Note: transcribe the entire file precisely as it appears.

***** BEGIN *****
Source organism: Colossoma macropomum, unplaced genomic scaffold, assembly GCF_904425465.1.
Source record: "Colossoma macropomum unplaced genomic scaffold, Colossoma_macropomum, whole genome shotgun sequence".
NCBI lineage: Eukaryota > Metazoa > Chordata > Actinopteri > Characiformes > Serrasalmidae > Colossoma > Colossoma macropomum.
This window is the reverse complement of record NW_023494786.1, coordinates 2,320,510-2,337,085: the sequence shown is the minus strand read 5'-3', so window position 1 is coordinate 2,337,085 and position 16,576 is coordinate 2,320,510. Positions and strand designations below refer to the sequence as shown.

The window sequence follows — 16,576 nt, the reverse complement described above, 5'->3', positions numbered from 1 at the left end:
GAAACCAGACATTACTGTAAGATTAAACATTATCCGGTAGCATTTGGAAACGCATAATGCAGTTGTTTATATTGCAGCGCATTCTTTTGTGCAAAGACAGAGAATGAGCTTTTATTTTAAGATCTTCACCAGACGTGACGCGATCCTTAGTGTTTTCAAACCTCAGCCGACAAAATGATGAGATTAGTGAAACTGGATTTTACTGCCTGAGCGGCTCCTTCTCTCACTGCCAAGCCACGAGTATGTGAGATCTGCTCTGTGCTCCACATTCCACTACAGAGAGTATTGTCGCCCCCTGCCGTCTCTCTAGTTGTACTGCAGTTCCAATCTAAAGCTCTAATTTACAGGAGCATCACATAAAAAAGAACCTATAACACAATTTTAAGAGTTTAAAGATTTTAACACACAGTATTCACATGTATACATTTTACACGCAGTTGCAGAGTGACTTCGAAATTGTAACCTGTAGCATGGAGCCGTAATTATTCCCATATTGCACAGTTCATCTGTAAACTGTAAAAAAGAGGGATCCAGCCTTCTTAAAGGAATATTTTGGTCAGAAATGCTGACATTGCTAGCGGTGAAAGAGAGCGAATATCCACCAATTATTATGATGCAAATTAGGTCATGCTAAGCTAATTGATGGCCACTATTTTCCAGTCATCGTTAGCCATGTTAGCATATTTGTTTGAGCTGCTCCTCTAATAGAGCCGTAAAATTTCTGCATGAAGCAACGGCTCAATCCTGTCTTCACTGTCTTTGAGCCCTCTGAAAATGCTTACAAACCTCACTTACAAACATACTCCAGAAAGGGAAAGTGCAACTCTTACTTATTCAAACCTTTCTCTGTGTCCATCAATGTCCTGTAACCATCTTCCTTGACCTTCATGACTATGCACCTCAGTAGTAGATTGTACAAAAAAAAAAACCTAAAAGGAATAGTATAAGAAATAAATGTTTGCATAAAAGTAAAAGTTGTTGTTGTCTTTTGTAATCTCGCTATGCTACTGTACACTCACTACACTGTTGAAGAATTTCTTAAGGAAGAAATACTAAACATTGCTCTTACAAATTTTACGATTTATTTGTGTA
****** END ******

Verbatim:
Source organism: Colossoma macropomum, unplaced genomic scaffold, assembly GCF_904425465.1.
Source record: "Colossoma macropomum unplaced genomic scaffold, Colossoma_macropomum, whole genome shotgun sequence".
NCBI lineage: Eukaryota > Metazoa > Chordata > Actinopteri > Characiformes > Serrasalmidae > Colossoma > Colossoma macropomum.
This window is the reverse complement of record NW_023494786.1, coordinates 2,320,510-2,337,085: the sequence shown is the minus strand read 5'-3', so window position 1 is coordinate 2,337,085 and position 16,576 is coordinate 2,320,510. Positions and strand designations below refer to the sequence as shown.

The window sequence follows — 16,576 nt, the reverse complement described above, 5'->3', positions numbered from 1 at the left end:
GAAACCAGACATTACTGTAAGATTAAACATTATCCGGTAGCATTTGGAAACGCATAATGCAGTTGTTTATATTGCAGCGCATTCTTTTGTGCAAAGACAGAGAATGAGCTTTTATTTTAAGATCTTCACCAGACGTGACGCGATCCTTAGTGTTTTCAAACCTCAGCCGACAAAATGATGAGATTAGTGAAACTGGATTTTACTGCCTGAGCGGCTCCTTCTCTCACTGCCAAGCCACGAGTATGTGAGATCTGCTCTGTGCTCCACATTCCACTACAGAGAGTATTGTCGCCCCCTGCCGTCTCTCTAGTTGTACTGCAGTTCCAATCTAAAGCTCTAATTTACAGGAGCATCACATAAAAAAGAACCTATAACACAATTTTAAGAGTTTAAAGATTTTAACACACAGTATTCACATGTATACATTTTACACGCAGTTGCAGAGTGACTTCGAAATTGTAACCTGTAGCATGGAGCCGTAATTATTCCCATATTGCACAGTTCATCTGTAAACTGTAAAAAAGAGGGATCCAGCCTTCTTAAAGGAATATTTTGGTCAGAAATGCTGACATTGCTAGCGGTGAAAGAGAGCGAATATCCACCAATTATTATGATGCAAATTAGGTCATGCTAAGCTAATTGATGGCCACTATTTTCCAGTCATCGTTAGCCATGTTAGCATATTTGTTTGAGCTGCTCCTCTAATAGAGCCGTAAAATTTCTGCATGAAGCAACGGCTCAATCCTGTCTTCACTGTCTTTGAGCCCTCTGAAAATGCTTACAAACCTCACTTACAAACATACTCCAGAAAGGGAAAGTGCAACTCTTACTTATTCAAACCTTTCTCTGTGTCCATCAATGTCCTGTAACCATCTTCCTTGACCTTCATGACTATGCACCTCAGTAGTAGATTGTACAAAAAAAAAAACCTAAAAGGAATAGTATAAGAAATAAATGTTTGCATAAAAGTAAAAGTTGTTGTTGTCTTTTGTAATCTCGCTATGCTACTGTACACTCACTACACTGTTGAAGAATTTCTTAAGGAAGAAATACTAAACATTGCTCTTACAAATTTTACGATTTATTTGTGTA